2024-01-16 19:26:46 -05:00

3.5 KiB

  • normalize A, X, Y, ZP, and GP to "registers", allocated by an allocator
    • X and Y are also index registers, so slightly special
      • unit test: what if a for loop is three deep? the outermost loop must be a memory register
  • it would be cool for the 22-tuple Scala code generator code writer to go to files
    • and make the +1 methods optional (for when it is at max == 22)
  • the payload/xs of a program should be an ADT of either chunks or one instruction
    • where a chunk is just many instructions
    • and an instruction already has the value X with its encoder, but chooses an eternal mode
      • depending on the asm language or config
  • create classes for read/write, read-only (volatile), and write-only memory locations
    • zero page and absolute
    • but how do we encode it? subclassing?
  • writing a value does two things
    1. establishes a fungible "init" phase (where we can take advantage of accumulator sharing)
    2. allows read-leases for some known scope
  • shared initialization can happen with constants but can also be shared with read side effects
    • is the spec for reading from a register descriable as data? e.g. are these two requests semantically equal vs independent side-effects
  • but what then is a write lease and how is it finite?
  • every register must offer up read or write leases that other instructions can use and emit AsmN programs of
    • a method that offers up a lease maybe has a return type completely inherited from its body (doesn't know N shape, other than that the register should participate somewhere)
  • maybe the AXY registers don't offer up leases and are always consumed in predictable, prepackaged ways
  • there needs to be another abstraction. just because reads and writes are tracked, doesn't mean they tie to exactly single addresses (think of a mechanism with many independent switches, all producing separate write actions)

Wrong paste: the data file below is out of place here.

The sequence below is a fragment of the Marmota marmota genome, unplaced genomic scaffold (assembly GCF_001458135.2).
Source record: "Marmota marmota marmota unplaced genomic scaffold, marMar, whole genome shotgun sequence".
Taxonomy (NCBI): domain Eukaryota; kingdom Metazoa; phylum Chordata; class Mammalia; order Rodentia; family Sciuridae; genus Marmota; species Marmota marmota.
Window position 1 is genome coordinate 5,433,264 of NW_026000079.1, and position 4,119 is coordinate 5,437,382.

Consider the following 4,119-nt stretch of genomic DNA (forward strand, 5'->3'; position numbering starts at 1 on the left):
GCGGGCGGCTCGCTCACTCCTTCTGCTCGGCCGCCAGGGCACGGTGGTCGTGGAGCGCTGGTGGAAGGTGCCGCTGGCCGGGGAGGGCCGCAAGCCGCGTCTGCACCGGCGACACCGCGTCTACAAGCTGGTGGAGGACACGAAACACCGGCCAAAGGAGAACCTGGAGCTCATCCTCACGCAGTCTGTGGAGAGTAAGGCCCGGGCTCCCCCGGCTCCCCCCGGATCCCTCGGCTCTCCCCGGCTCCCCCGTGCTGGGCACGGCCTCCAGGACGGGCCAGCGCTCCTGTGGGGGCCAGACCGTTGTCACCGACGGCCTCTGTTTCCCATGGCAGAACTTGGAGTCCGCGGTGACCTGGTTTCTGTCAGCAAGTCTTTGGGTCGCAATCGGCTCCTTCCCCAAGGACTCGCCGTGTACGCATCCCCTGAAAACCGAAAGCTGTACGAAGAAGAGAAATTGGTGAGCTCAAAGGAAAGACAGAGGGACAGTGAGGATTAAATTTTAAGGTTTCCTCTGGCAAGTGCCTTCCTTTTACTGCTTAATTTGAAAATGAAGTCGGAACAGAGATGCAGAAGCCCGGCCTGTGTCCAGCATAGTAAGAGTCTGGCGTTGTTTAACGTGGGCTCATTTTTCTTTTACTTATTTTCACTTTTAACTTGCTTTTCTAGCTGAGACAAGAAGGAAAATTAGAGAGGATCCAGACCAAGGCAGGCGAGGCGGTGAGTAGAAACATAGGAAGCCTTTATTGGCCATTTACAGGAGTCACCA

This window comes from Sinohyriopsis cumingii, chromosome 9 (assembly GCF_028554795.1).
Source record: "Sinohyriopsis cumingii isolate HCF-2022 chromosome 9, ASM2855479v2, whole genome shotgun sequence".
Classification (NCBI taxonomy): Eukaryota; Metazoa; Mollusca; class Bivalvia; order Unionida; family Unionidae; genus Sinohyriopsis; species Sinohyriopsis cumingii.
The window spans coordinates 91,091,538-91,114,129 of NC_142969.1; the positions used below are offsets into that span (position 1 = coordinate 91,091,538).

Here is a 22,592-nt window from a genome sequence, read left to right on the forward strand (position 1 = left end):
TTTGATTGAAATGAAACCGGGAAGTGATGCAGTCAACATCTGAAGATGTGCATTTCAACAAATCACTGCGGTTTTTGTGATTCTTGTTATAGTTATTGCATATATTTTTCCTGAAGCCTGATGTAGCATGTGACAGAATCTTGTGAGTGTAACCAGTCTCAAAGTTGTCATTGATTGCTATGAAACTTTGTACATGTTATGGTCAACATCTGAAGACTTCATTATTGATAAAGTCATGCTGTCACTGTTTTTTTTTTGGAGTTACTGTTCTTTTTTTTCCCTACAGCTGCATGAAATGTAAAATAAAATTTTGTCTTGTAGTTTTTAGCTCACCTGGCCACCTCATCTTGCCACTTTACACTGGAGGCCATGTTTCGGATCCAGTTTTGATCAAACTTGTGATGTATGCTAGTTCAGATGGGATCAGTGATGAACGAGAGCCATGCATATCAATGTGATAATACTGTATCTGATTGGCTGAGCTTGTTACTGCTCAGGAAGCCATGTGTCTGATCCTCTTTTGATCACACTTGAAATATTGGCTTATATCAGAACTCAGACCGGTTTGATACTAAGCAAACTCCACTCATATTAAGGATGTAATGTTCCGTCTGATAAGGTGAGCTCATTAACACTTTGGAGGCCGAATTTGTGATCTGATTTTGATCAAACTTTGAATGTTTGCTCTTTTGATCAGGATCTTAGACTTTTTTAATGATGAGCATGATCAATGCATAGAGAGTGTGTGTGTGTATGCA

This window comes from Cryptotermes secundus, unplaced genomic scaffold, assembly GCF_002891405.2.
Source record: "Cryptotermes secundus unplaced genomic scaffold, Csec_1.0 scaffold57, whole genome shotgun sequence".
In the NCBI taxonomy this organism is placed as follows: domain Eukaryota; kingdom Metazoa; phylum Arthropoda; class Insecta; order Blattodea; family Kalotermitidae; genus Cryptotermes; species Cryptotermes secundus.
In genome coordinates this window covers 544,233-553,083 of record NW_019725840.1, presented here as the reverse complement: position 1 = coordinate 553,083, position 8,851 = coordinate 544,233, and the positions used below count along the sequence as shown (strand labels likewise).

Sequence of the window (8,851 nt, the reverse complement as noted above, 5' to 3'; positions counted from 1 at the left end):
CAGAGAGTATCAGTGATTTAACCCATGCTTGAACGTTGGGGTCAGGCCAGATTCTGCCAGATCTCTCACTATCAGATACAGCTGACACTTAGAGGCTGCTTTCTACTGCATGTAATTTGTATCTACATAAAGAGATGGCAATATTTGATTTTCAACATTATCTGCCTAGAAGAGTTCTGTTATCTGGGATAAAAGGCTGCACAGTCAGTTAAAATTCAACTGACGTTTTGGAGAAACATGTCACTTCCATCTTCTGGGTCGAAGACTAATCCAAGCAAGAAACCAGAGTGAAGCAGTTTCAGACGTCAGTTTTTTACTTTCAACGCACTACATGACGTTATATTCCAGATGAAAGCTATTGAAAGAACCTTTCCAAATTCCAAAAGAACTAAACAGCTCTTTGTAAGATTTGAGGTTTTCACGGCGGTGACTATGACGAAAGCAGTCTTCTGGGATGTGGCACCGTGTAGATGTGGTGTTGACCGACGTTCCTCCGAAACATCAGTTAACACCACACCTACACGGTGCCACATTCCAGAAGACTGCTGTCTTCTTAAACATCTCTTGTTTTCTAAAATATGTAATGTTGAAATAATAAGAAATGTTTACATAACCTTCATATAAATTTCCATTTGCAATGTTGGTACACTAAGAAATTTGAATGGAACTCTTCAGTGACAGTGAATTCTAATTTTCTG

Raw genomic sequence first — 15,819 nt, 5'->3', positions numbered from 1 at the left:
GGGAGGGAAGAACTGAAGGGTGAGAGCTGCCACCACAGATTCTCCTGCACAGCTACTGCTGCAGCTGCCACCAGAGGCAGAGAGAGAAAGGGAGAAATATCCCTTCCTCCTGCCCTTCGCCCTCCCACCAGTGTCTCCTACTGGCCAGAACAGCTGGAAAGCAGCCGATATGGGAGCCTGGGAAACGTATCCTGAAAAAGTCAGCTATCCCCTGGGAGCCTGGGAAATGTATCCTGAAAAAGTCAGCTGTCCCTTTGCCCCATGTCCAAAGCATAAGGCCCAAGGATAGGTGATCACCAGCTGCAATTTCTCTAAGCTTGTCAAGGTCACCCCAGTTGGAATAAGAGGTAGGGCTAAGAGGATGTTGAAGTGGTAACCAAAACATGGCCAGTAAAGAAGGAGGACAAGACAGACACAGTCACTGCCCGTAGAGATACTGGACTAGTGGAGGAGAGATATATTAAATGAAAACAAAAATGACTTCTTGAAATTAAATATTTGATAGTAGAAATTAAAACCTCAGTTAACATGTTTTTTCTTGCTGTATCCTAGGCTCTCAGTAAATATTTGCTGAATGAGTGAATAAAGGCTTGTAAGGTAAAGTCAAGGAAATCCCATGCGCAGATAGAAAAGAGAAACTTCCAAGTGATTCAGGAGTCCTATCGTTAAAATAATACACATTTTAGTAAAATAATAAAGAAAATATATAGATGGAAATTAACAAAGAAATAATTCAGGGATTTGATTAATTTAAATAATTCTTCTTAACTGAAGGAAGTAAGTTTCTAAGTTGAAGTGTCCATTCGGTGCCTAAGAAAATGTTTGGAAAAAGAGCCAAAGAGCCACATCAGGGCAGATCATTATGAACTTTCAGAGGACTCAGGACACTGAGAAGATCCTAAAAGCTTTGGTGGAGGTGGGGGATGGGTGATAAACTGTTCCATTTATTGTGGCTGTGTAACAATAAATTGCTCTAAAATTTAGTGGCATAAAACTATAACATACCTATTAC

• automatic address assignment; if you stack them in a list, you can at "compile" time just assign registers from 0 to n
    • have an easy combinator to switch between byte and word length
    • and another combinator to switch between zero and global (maybe global is the default and zero is opt-in)
  • stack register assignment
    • helper functions like multiplication (?) probably need a temp working area
    • if always used like a well bounded resource, maybe you can keep reusing this temp area with different functions
    • but if some one subroutine or "context" uses a function twice (e.g. 3 * 4 * 5) then the stack depth for that context is at least two now, which can be known at interpretation time by going through the call graph
      • imagine the multiplier operation providing context/a lease and every operation on that lease actually pushes onto a stack
        • 99% of the time the stack size would just be one but it could be for nested calls something else
        • and then very late into register assignment (above) it would occupy N registers
    • what if you model all functions using the same "bounce" area and then just use this as the canonical way to calculate stack depth
      • this would maybe be "optimal" register allocation?

Advanced vs basic interpreters

  • Given "basic" elements foo and bar
  • And given another advanced feature superfoo
  • foo and bar should inhereit both BasicInterpreter and AdvancedInterpreter
  • and superfoo should only inherit AdvancedInterpreter
  • Then superfoo just be desugared into many BasicInterpreter blocks
  • And then the interpretation for foo and bar under advanced just echos them as BasicInterpreter